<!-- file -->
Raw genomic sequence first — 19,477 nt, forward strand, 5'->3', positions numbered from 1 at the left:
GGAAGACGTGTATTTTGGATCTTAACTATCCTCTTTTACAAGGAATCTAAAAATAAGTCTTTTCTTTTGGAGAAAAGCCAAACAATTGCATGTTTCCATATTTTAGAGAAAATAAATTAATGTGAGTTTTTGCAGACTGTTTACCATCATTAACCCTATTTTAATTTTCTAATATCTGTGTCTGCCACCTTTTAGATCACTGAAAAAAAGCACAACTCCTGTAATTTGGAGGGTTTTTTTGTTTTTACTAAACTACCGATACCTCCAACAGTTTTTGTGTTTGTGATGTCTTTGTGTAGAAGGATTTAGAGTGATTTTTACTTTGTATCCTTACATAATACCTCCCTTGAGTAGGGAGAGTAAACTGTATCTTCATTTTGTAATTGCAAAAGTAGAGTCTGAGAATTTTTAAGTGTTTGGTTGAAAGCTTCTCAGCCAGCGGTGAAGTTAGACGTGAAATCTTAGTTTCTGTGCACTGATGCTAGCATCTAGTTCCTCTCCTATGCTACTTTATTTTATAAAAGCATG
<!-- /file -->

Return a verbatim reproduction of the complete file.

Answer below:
Raw genomic sequence first — 19,477 nt, forward strand, 5'->3', positions numbered from 1 at the left:
GGAAGACGTGTATTTTGGATCTTAACTATCCTCTTTTACAAGGAATCTAAAAATAAGTCTTTTCTTTTGGAGAAAAGCCAAACAATTGCATGTTTCCATATTTTAGAGAAAATAAATTAATGTGAGTTTTTGCAGACTGTTTACCATCATTAACCCTATTTTAATTTTCTAATATCTGTGTCTGCCACCTTTTAGATCACTGAAAAAAAGCACAACTCCTGTAATTTGGAGGGTTTTTTTGTTTTTACTAAACTACCGATACCTCCAACAGTTTTTGTGTTTGTGATGTCTTTGTGTAGAAGGATTTAGAGTGATTTTTACTTTGTATCCTTACATAATACCTCCCTTGAGTAGGGAGAGTAAACTGTATCTTCATTTTGTAATTGCAAAAGTAGAGTCTGAGAATTTTTAAGTGTTTGGTTGAAAGCTTCTCAGCCAGCGGTGAAGTTAGACGTGAAATCTTAGTTTCTGTGCACTGATGCTAGCATCTAGTTCCTCTCCTATGCTACTTTATTTTATAAAAGCATG